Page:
The Batmobile used by actor Adam West in the original TV series of Batman has sold for $4.2 million at a US auction.
The car was bought by Rick Champagne, a logistics company owner from Phoenix, Arizona.
Rick Champagne, 56, who was just 10 when the high-camp TV series began in 1966, said it “was a dream come true”.
The Batmobile design was based on a 1955 Lincoln Futura, a concept car built in Italy by the Ford Motor Company.
It was the first time that car had come up for public sale since it was bought in 1965 by car-customizer George Barris, who transformed it in 15 days, at the cost of $15,000, into the superhero’s famous vehicle.
It had a V-8 engine, arguably one of the first in-car phones, and parachutes, which were deployed to help Batman turn sharp corners.
The Batmobile used by actor Adam West in the original TV series of Batman has sold for $4.2 million at a US auction
George Barris told reporters at the auction: “The car had to be a star on its own. And it became one.”
Since the show was cancelled in 1968, he has toured the Batmobile and was eventually housed in a private showroom in California.
Adam West, now 84, played the caped crusader in 120 episodes in four years of programming, with Burt Ward starring as the “boy wonder” Robin and comedian and actor Cesar Romero as Batman’s arch nemesis, The Joker.
The 60s show was camp in its portrayal of Batman. More recent incarnations of billionaire Bruce Wayne and his alter-ego – such as British director Christopher Nolan’s Dark Knight trilogy – have had a much darker tone.
The newer Batmobiles have reflected the more brutal portrayal of Gotham City’s savior, such as the “Tumbler” of 2005’s Batman Begins, starring Christian Bale.
Batman was pulled over earlier this week after Montgomery police saw he had no tags on his black Lamborghini.
Lenny B. Robinson, the man dressed as Batman, was heading to a local children’s hospital, according to Montgomery County Captain Paul Starks.
According to Capt. Paul Starks, a man dressed as Batman was pulled over on Interstate 29 in Montgomery, Maryland, outside of Washington, DC.
“An officer on routine patrol saw a Lamborghini with the rear plate – it was the Batman symbol for the show. He pulled him over and said, <<what’s going on?>>”
However, Lenny B. Robinson had both front and back plates with him.
“The car was registered, and the man explained that he goes to hospitals and does work with kids (while in costume),” Capt. Paul Stark explained.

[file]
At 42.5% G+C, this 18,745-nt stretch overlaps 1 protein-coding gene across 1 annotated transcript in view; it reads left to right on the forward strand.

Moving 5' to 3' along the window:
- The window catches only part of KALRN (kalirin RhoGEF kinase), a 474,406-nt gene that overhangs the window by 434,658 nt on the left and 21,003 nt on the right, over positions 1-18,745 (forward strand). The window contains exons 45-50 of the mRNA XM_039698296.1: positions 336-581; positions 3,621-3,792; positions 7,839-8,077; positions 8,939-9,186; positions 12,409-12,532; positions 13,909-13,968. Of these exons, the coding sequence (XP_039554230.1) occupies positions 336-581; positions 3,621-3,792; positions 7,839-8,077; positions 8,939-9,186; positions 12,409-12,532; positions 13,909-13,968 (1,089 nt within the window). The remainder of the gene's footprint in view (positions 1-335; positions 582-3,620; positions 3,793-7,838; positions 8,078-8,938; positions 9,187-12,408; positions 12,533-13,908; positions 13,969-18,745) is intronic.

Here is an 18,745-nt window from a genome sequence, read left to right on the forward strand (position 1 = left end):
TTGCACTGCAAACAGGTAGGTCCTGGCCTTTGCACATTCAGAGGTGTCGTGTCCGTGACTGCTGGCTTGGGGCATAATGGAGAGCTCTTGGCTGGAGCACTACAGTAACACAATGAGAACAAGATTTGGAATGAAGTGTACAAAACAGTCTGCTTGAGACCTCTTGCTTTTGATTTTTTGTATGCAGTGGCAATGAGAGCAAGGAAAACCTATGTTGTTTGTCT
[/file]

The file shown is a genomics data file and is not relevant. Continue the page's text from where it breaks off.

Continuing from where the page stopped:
But it would appear he was short for a changing room – the Lamborghini is usually the vehicle of choice for Batman’s alter-ego, Bruce Wayne.
Lenny B. Robinson, the man dressed as Batman, was heading to a local children’s hospital
Capt. Paul Stark said that Lenny B. Robinson was not charged.
“They had a discussion about the law, and he let him fly so to speak,” he said.
“The police officer and Batman had a discussion, and he said next time, get it right,” Capt. Paul Stark said.
The precinct released pictures of the unusual event on both their Facebook and Twitter pages.
As for the reason why he didn’t have plates in? Capt. Paul Stark speculated that Lenny B. Robinson didn’t want to “ruin the effect” of being Batman – thus going completely method.
A tipster told Jalopnik that the plate’s screws simply would not fit with the luxury car.
The Montgomery police tweeted that the “batmobile was not towed”.
Lenny B. Robinson, it seems, loves showing up in public dressed as the Dark Knight.
From the look of his Facebook page, the business owner often makes appearances, and especially loves brightening young children’s days.
This isn’t the first issue the erstwhile Batman has faced. Last Halloween, his car got a flat tire as he was again driving to a Washington-area hospital to visit sick children.
He posed with Howard County Police Department’s Brandon Stickles, one of the officers who responded to the call.
Lenny B. Robinson still managed to get to the hospital, thanks to a ride from a friend.